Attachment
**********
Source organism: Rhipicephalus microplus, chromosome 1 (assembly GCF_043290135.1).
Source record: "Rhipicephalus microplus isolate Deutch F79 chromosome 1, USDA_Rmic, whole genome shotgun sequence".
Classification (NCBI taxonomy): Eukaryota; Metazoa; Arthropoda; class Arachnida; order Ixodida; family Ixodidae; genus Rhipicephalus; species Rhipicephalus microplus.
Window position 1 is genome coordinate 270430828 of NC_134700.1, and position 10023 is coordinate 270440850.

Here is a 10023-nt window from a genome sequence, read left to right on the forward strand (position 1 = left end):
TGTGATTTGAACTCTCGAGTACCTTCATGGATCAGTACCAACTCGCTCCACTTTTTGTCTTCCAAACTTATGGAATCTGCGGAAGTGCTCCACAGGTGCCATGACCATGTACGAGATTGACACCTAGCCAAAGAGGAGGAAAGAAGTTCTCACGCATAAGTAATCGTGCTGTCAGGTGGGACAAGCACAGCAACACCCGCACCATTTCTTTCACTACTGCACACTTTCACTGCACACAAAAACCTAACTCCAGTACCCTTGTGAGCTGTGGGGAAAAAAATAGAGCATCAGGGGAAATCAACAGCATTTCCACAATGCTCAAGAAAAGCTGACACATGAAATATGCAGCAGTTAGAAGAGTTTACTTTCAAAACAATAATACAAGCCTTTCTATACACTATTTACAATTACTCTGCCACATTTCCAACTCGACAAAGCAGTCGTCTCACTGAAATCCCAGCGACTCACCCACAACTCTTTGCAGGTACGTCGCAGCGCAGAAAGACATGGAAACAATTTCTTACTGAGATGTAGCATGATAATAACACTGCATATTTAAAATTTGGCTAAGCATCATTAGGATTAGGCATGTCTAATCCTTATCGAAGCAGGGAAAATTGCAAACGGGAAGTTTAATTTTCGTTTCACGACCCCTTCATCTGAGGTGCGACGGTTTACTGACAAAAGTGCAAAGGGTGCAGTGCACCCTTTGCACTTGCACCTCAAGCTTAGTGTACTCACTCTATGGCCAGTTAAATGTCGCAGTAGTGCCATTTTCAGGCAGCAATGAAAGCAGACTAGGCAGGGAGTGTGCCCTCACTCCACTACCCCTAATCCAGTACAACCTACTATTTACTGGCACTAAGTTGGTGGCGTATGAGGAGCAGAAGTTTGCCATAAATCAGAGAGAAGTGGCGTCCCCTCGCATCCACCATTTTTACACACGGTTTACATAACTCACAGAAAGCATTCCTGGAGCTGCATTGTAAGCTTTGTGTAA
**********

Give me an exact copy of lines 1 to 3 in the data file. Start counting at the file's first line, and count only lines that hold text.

Source organism: Rhipicephalus microplus, chromosome 1 (assembly GCF_043290135.1).
Source record: "Rhipicephalus microplus isolate Deutch F79 chromosome 1, USDA_Rmic, whole genome shotgun sequence".
Classification (NCBI taxonomy): Eukaryota; Metazoa; Arthropoda; class Arachnida; order Ixodida; family Ixodidae; genus Rhipicephalus; species Rhipicephalus microplus.